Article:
George, 64, and Hannah, 61, Montreal
These two filmmakers are thinking about getting a second pooch, and he's got his heart set on a pug. But she's not sold - yes, those smoosh-faced, snorting creatures are adorable, but they've got a reputation for costly health problems. Can we break up this dog fight before someone gets bitten?
He said: Pug-a-lug
I'll be honest, I fell in love with pugs because of YouTube - I saw this video of a pug going berserk over a morsel of pizza, and I thought it was the funniest thing in the world. Those bug eyes, those curly tails - who could resist them? They're such characters, as anyone who has a pug can attest. A friend of ours has two, and she's completely besotted with them, despite the costs. Our greyhound, Lola, likes other dogs, but she's getting on in years. Maybe it sounds selfish, but I don't want to be left without a companion for walks. We're thinking of some day selling our house and moving to a condo, so a smaller dog would be a good fit.
She said: No doggone way
I don't want to rain on his pug parade, but I think falling in love with this breed - as adorable as it is - would be a financial disaster. I did some research and found out they're genetically susceptible to eye problems, breathing problems, joint problems, heat stroke and even seizures. An emergency vet visit could easily cost $1,000 a pop. With Lola getting older, having two dogs with expensive health issues could push us to the breaking point. I know there's no guarantee with any dog, but we should think about a less costly breed. Or if we must have a pug, maybe we should wait until poor Lola lives out her golden years.
Years married: 30
Annual household income: $80,000 (mostly hers, he's semi-retired)
Current dog food costs for Lola: $1,200 a year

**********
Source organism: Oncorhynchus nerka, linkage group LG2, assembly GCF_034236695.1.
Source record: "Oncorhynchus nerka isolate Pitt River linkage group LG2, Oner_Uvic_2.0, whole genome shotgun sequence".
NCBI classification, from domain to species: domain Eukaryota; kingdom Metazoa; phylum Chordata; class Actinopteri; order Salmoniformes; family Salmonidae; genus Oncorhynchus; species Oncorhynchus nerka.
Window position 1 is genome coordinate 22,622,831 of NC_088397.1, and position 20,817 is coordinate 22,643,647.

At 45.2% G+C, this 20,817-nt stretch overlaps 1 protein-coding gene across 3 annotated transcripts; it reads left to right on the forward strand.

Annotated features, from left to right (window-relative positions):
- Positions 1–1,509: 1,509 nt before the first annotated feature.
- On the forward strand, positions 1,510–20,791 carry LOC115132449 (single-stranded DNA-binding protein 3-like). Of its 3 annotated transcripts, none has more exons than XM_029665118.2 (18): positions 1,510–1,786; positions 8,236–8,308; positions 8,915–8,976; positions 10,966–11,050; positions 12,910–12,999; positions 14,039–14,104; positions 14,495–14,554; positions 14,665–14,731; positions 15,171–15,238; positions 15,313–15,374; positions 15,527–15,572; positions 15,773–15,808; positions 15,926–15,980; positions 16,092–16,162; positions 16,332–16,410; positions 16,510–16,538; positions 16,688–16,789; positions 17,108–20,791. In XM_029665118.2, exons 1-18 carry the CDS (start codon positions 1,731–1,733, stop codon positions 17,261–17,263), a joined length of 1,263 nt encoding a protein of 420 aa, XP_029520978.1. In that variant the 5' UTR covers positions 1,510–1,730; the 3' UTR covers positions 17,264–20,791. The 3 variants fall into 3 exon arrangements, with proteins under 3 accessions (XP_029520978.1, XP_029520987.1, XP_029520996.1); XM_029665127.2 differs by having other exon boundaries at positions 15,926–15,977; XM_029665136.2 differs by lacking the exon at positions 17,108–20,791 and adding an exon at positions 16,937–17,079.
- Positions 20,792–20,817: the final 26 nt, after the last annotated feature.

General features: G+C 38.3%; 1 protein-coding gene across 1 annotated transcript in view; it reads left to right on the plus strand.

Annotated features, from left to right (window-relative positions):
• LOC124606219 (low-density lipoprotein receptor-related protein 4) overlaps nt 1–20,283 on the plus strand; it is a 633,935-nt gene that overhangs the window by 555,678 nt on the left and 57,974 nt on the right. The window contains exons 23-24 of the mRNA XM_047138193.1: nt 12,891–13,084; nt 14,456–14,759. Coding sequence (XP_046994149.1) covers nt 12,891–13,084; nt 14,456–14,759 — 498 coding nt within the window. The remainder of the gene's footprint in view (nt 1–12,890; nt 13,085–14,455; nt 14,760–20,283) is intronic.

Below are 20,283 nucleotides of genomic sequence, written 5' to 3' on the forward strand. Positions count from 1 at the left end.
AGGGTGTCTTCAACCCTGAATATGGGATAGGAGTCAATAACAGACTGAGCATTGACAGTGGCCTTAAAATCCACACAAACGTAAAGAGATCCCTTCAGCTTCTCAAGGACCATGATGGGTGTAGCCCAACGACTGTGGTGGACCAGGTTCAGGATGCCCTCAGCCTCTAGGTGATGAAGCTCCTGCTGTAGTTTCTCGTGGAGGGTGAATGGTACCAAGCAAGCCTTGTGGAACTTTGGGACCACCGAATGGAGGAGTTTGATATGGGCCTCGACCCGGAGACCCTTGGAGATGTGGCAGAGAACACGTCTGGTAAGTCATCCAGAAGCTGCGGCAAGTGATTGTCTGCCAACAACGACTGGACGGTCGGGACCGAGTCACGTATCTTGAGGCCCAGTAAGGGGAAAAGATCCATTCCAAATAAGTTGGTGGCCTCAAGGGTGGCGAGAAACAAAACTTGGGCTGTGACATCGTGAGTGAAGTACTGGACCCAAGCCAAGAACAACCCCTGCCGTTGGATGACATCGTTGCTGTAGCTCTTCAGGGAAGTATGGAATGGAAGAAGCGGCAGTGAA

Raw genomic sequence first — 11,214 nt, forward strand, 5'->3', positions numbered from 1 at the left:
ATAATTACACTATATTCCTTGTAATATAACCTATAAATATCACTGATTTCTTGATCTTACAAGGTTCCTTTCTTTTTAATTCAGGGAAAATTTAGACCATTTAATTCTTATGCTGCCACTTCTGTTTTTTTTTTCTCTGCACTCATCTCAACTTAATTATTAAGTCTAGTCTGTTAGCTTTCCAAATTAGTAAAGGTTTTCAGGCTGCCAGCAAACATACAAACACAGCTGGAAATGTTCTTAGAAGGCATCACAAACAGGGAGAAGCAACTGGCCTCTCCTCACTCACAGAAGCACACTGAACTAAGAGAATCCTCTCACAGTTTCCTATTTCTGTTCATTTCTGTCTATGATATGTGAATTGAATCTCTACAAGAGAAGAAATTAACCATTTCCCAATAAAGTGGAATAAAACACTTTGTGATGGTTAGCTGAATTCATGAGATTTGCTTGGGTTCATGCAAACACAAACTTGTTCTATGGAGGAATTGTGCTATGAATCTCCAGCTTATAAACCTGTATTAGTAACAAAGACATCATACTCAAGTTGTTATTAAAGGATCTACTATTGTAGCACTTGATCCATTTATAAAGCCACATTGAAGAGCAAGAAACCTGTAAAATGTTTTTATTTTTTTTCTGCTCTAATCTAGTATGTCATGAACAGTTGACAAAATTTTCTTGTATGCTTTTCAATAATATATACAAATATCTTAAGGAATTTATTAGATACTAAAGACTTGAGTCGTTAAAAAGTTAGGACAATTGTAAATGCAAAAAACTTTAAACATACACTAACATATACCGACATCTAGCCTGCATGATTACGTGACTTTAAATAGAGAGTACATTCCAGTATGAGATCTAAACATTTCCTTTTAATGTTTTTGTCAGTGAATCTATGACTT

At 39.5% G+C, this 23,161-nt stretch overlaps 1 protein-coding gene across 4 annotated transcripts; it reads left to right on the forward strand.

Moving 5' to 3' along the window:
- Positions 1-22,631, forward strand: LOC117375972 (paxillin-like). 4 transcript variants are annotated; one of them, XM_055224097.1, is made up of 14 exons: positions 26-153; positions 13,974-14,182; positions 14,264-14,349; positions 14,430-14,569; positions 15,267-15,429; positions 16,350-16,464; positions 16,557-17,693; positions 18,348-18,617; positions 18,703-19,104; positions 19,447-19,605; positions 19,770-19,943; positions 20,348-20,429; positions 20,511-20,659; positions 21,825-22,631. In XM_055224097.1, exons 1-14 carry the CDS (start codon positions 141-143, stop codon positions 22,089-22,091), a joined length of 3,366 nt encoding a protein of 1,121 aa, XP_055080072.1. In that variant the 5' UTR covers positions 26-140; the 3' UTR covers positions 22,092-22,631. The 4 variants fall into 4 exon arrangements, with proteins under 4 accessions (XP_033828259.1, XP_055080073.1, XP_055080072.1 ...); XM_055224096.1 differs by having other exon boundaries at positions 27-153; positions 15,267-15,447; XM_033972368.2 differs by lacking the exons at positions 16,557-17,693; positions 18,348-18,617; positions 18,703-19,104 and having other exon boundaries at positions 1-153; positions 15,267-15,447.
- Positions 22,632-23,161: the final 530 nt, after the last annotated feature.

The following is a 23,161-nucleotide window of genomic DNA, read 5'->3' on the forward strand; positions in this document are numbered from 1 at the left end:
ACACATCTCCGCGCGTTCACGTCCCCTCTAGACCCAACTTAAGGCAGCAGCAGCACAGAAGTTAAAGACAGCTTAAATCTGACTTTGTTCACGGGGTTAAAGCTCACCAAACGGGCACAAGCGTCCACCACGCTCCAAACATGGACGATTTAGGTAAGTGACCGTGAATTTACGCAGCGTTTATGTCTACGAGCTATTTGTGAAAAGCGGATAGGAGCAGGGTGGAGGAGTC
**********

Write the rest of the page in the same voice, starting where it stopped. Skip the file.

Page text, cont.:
Dog walker: $3,600 a year
Vet costs: $800 last year (for vaccines, dental cleaning, grooming and medications)
Financial expert Kelley Keehn's Advice: Cute won't cut it
I think there are two issues here: First, should you bring a new dog into your family right now? And second, is it worth the cost of doing so?
Let's start with the latter.
There's no guarantee that a dog, regardless of breed, will be problem-free. But I agree with Hannah that getting a pug mainly for the cuteness factor, when you know the potential health issues, could be a costly error. (I'm thinking of all those poor Dalmatians after the Disney movie popularized the dogs.) It's true, you can't put a price tag on the love of a pet. Certainly, in the case of Lola, she's a member of the family and a worthy investment. But heed the advice of www.pugvillage.com, which estimates that the average veterinary cost over a pug's lifetime to be between $5,020 to $6,895.
As to whether you should bring another dog into your home now, I don't think it's selfish at all, George. However, here are a few things to consider:
1. Have you done enough research? For example, small breeds such as bichon frises or poodles have fewer lifetime ailments.
2. Do you need a more active dog? You mentioned you like to walk and having a dog is a great excuse for taking a stroll. But pugs generally get enough exercise indoors and owners need to be careful not to over-walk them, which exacerbates their breathing problems.
3. What are the possible positive and negative effects on Lola? Bringing in a new friend might extend her golden years. But it could also draw away much needed love and financial resources.
Ultimately, I'm concerned about Hannah's comment that any extra bills would be "financial disaster." I suggest you stick to YouTube videos and offering to babysit your friends' dogs to get your pug fix.
Kelley Keehn is the host of W Network's Burn My Mortgage. Her website is kelleykeehn.com
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